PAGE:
THURSDAY, Aug. 10, 2006 (HealthDay News) -- Pigeons with a genetic heart disease have provided U.S. scientists with a clue about why some patients' heart vessels become re-blocked after angioplasty.
A Wake Forest University School of Medicine team studied white carneau pigeons, which are genetically susceptible to heart attacks and heart vessel disease. In these pigeons, the smooth muscle cells of heart vessels are prone to uncontrolled growth.
"We identified a regulator of genes that controls the growth of artery smooth muscle cells. Learning to modulate the uncontrolled growth of these cells could potentially solve the problem of vessels re-closing after angioplasty," senior researcher William Wagner, professor of pathology, said in prepared statement.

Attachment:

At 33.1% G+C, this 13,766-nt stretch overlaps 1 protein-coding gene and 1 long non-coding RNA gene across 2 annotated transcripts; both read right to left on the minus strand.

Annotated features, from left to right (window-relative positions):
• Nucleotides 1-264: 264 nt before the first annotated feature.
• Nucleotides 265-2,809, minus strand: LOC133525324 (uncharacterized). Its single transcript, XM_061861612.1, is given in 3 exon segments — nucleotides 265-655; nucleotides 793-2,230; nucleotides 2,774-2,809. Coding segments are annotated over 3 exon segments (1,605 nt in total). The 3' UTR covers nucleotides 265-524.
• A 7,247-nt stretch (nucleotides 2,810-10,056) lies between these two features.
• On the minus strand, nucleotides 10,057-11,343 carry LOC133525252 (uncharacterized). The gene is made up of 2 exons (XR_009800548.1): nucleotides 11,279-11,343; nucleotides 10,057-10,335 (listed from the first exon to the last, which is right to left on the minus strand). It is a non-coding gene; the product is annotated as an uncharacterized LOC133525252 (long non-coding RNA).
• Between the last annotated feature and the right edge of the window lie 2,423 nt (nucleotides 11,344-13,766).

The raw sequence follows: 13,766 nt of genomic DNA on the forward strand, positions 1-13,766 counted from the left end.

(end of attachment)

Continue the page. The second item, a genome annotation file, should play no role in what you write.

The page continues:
The study was published in the August issue of the journal Experimental and Molecular Pathology.
Angioplasty utilizes a balloon-like device to crush material blocking an artery. But in about 25 percent to 30 percent of patients, the artery becomes re-blocked within three to six months, even if a stent is placed in the artery to keep it open.
This process (restenosis) has been described as "over exuberant" tissue healing. It involves the smooth muscle cells, and many scientists believe that it's a genetic problem.
"Understanding the factors that play a role in this increased cell growth may provide an opportunity to target its role in both the initial development of artery blockages and in the restenosis following angioplasty," Wagner said.
The U.S. National Heart, Lung, and Blood Institute has more about angioplasty.